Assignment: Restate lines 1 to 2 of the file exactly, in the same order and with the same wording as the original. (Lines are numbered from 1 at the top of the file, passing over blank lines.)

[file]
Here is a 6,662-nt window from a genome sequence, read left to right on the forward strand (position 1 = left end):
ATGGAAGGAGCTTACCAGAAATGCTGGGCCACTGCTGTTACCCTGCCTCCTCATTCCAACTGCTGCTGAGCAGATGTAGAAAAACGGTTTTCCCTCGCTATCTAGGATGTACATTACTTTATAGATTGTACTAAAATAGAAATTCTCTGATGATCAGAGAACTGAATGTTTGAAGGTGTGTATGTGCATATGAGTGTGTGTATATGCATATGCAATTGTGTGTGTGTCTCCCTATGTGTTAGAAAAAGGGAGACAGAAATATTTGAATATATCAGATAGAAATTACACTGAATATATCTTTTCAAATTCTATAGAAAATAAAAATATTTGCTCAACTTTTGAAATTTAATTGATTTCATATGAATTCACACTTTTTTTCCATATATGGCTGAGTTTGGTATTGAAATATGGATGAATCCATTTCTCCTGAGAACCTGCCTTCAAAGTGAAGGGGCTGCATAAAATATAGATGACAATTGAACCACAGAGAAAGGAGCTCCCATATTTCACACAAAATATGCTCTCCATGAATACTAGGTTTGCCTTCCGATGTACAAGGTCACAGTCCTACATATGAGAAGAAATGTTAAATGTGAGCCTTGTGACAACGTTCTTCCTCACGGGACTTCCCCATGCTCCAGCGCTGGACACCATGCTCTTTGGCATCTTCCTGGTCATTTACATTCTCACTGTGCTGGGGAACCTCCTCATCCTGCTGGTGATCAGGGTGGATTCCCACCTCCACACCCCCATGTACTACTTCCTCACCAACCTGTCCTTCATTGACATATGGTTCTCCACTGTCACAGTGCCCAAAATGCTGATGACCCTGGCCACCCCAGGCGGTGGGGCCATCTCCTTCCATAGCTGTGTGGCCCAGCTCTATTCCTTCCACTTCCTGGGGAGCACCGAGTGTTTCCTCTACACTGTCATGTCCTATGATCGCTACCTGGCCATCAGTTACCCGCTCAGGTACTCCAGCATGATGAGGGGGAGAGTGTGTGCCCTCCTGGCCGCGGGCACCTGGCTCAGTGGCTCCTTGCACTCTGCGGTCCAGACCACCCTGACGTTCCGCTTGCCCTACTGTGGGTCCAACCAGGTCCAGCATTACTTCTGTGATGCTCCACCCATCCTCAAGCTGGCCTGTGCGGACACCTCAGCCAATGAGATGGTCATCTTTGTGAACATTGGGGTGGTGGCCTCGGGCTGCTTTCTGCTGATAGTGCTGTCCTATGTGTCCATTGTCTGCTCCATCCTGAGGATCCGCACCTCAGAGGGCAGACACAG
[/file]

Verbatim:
Here is a 6,662-nt window from a genome sequence, read left to right on the forward strand (position 1 = left end):
ATGGAAGGAGCTTACCAGAAATGCTGGGCCACTGCTGTTACCCTGCCTCCTCATTCCAACTGCTGCTGAGCAGATGTAGAAAAACGGTTTTCCCTCGCTATCTAGGATGTACATTACTTTATAGATTGTACTAAAATAGAAATTCTCTGATGATCAGAGAACTGAATGTTTGAAGGTGTGTATGTGCATATGAGTGTGTGTATATGCATATGCAATTGTGTGTGTGTCTCCCTATGTGTTAGAAAAAGGGAGACAGAAATATTTGAATATATCAGATAGAAATTACACTGAATATATCTTTTCAAATTCTATAGAAAATAAAAATATTTGCTCAACTTTTGAAATTTAATTGATTTCATATGAATTCACACTTTTTTTCCATATATGGCTGAGTTTGGTATTGAAATATGGATGAATCCATTTCTCCTGAGAACCTGCCTTCAAAGTGAAGGGGCTGCATAAAATATAGATGACAATTGAACCACAGAGAAAGGAGCTCCCATATTTCACACAAAATATGCTCTCCATGAATACTAGGTTTGCCTTCCGATGTACAAGGTCACAGTCCTACATATGAGAAGAAATGTTAAATGTGAGCCTTGTGACAACGTTCTTCCTCACGGGACTTCCCCATGCTCCAGCGCTGGACACCATGCTCTTTGGCATCTTCCTGGTCATTTACATTCTCACTGTGCTGGGGAACCTCCTCATCCTGCTGGTGATCAGGGTGGATTCCCACCTCCACACCCCCATGTACTACTTCCTCACCAACCTGTCCTTCATTGACATATGGTTCTCCACTGTCACAGTGCCCAAAATGCTGATGACCCTGGCCACCCCAGGCGGTGGGGCCATCTCCTTCCATAGCTGTGTGGCCCAGCTCTATTCCTTCCACTTCCTGGGGAGCACCGAGTGTTTCCTCTACACTGTCATGTCCTATGATCGCTACCTGGCCATCAGTTACCCGCTCAGGTACTCCAGCATGATGAGGGGGAGAGTGTGTGCCCTCCTGGCCGCGGGCACCTGGCTCAGTGGCTCCTTGCACTCTGCGGTCCAGACCACCCTGACGTTCCGCTTGCCCTACTGTGGGTCCAACCAGGTCCAGCATTACTTCTGTGATGCTCCACCCATCCTCAAGCTGGCCTGTGCGGACACCTCAGCCAATGAGATGGTCATCTTTGTGAACATTGGGGTGGTGGCCTCGGGCTGCTTTCTGCTGATAGTGCTGTCCTATGTGTCCATTGTCTGCTCCATCCTGAGGATCCGCACCTCAGAGGGCAGACACAG